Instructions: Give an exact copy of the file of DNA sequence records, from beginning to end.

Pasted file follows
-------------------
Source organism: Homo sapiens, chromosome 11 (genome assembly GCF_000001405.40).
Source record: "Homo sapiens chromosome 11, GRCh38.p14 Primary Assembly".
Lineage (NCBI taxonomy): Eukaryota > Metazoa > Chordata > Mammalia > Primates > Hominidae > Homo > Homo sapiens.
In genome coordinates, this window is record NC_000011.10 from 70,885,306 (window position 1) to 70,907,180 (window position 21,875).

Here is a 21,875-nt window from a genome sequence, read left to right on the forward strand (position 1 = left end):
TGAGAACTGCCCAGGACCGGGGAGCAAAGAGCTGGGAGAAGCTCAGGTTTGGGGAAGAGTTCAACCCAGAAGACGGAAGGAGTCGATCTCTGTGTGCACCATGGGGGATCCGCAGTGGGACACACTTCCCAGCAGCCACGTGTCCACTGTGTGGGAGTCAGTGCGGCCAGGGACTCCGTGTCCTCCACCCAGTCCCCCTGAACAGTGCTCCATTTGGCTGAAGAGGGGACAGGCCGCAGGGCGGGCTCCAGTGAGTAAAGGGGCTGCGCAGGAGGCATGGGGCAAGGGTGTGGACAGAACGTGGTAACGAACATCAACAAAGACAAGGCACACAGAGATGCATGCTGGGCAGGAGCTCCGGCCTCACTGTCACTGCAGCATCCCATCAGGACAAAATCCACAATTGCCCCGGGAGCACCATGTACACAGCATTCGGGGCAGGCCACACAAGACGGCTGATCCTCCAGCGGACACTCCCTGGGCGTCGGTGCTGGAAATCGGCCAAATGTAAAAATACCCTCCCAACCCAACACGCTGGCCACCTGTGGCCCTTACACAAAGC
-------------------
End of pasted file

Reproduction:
Source organism: Homo sapiens, chromosome 11 (genome assembly GCF_000001405.40).
Source record: "Homo sapiens chromosome 11, GRCh38.p14 Primary Assembly".
Lineage (NCBI taxonomy): Eukaryota > Metazoa > Chordata > Mammalia > Primates > Hominidae > Homo > Homo sapiens.
In genome coordinates, this window is record NC_000011.10 from 70,885,306 (window position 1) to 70,907,180 (window position 21,875).

Here is a 21,875-nt window from a genome sequence, read left to right on the forward strand (position 1 = left end):
TGAGAACTGCCCAGGACCGGGGAGCAAAGAGCTGGGAGAAGCTCAGGTTTGGGGAAGAGTTCAACCCAGAAGACGGAAGGAGTCGATCTCTGTGTGCACCATGGGGGATCCGCAGTGGGACACACTTCCCAGCAGCCACGTGTCCACTGTGTGGGAGTCAGTGCGGCCAGGGACTCCGTGTCCTCCACCCAGTCCCCCTGAACAGTGCTCCATTTGGCTGAAGAGGGGACAGGCCGCAGGGCGGGCTCCAGTGAGTAAAGGGGCTGCGCAGGAGGCATGGGGCAAGGGTGTGGACAGAACGTGGTAACGAACATCAACAAAGACAAGGCACACAGAGATGCATGCTGGGCAGGAGCTCCGGCCTCACTGTCACTGCAGCATCCCATCAGGACAAAATCCACAATTGCCCCGGGAGCACCATGTACACAGCATTCGGGGCAGGCCACACAAGACGGCTGATCCTCCAGCGGACACTCCCTGGGCGTCGGTGCTGGAAATCGGCCAAATGTAAAAATACCCTCCCAACCCAACACGCTGGCCACCTGTGGCCCTTACACAAAGC